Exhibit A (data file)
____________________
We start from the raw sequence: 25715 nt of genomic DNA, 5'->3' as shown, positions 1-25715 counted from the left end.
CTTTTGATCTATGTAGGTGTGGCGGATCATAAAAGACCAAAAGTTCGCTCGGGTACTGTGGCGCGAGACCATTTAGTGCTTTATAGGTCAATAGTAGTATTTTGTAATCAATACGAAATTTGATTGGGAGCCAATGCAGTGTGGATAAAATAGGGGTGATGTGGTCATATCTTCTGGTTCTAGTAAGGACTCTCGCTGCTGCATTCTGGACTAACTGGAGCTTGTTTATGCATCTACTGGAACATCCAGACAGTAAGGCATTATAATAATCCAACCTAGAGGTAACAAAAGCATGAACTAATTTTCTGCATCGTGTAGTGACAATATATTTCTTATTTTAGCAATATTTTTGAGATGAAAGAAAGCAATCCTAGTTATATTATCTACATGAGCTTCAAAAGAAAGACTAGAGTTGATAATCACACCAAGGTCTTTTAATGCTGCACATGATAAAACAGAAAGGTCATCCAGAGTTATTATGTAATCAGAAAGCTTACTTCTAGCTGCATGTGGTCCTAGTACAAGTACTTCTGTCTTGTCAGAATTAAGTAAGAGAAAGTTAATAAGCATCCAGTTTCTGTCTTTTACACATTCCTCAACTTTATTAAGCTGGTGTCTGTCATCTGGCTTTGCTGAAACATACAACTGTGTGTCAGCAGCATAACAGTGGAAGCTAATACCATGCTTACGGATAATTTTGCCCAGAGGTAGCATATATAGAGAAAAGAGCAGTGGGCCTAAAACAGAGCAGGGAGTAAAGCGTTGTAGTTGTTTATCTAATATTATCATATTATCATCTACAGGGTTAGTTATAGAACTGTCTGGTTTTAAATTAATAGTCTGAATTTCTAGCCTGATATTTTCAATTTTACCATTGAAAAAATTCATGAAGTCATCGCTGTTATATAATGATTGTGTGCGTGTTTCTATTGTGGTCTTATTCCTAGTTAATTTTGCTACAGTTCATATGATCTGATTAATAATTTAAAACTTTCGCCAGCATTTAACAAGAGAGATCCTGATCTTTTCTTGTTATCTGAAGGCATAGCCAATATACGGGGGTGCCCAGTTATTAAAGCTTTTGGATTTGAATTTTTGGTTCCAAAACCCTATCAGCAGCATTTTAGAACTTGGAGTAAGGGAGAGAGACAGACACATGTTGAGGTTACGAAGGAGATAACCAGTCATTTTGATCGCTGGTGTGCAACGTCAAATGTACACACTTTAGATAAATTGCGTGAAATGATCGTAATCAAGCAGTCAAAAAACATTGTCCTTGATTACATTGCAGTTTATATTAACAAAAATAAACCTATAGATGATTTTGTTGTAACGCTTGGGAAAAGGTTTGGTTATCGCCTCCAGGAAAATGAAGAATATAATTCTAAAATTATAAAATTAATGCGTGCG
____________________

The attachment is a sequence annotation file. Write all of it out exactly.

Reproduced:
We start from the raw sequence: 25715 nt of genomic DNA, 5'->3' as shown, positions 1-25715 counted from the left end.
CTTTTGATCTATGTAGGTGTGGCGGATCATAAAAGACCAAAAGTTCGCTCGGGTACTGTGGCGCGAGACCATTTAGTGCTTTATAGGTCAATAGTAGTATTTTGTAATCAATACGAAATTTGATTGGGAGCCAATGCAGTGTGGATAAAATAGGGGTGATGTGGTCATATCTTCTGGTTCTAGTAAGGACTCTCGCTGCTGCATTCTGGACTAACTGGAGCTTGTTTATGCATCTACTGGAACATCCAGACAGTAAGGCATTATAATAATCCAACCTAGAGGTAACAAAAGCATGAACTAATTTTCTGCATCGTGTAGTGACAATATATTTCTTATTTTAGCAATATTTTTGAGATGAAAGAAAGCAATCCTAGTTATATTATCTACATGAGCTTCAAAAGAAAGACTAGAGTTGATAATCACACCAAGGTCTTTTAATGCTGCACATGATAAAACAGAAAGGTCATCCAGAGTTATTATGTAATCAGAAAGCTTACTTCTAGCTGCATGTGGTCCTAGTACAAGTACTTCTGTCTTGTCAGAATTAAGTAAGAGAAAGTTAATAAGCATCCAGTTTCTGTCTTTTACACATTCCTCAACTTTATTAAGCTGGTGTCTGTCATCTGGCTTTGCTGAAACATACAACTGTGTGTCAGCAGCATAACAGTGGAAGCTAATACCATGCTTACGGATAATTTTGCCCAGAGGTAGCATATATAGAGAAAAGAGCAGTGGGCCTAAAACAGAGCAGGGAGTAAAGCGTTGTAGTTGTTTATCTAATATTATCATATTATCATCTACAGGGTTAGTTATAGAACTGTCTGGTTTTAAATTAATAGTCTGAATTTCTAGCCTGATATTTTCAATTTTACCATTGAAAAAATTCATGAAGTCATCGCTGTTATATAATGATTGTGTGCGTGTTTCTATTGTGGTCTTATTCCTAGTTAATTTTGCTACAGTTCATATGATCTGATTAATAATTTAAAACTTTCGCCAGCATTTAACAAGAGAGATCCTGATCTTTTCTTGTTATCTGAAGGCATAGCCAATATACGGGGGTGCCCAGTTATTAAAGCTTTTGGATTTGAATTTTTGGTTCCAAAACCCTATCAGCAGCATTTTAGAACTTGGAGTAAGGGAGAGAGACAGACACATGTTGAGGTTACGAAGGAGATAACCAGTCATTTTGATCGCTGGTGTGCAACGTCAAATGTACACACTTTAGATAAATTGCGTGAAATGATCGTAATCAAGCAGTCAAAAAACATTGTCCTTGATTACATTGCAGTTTATATTAACAAAAATAAACCTATAGATGATTTTGTTGTAACGCTTGGGAAAAGGTTTGGTTATCGCCTCCAGGAAAATGAAGAATATAATTCTAAAATTATAAAATTAATGCGTGCG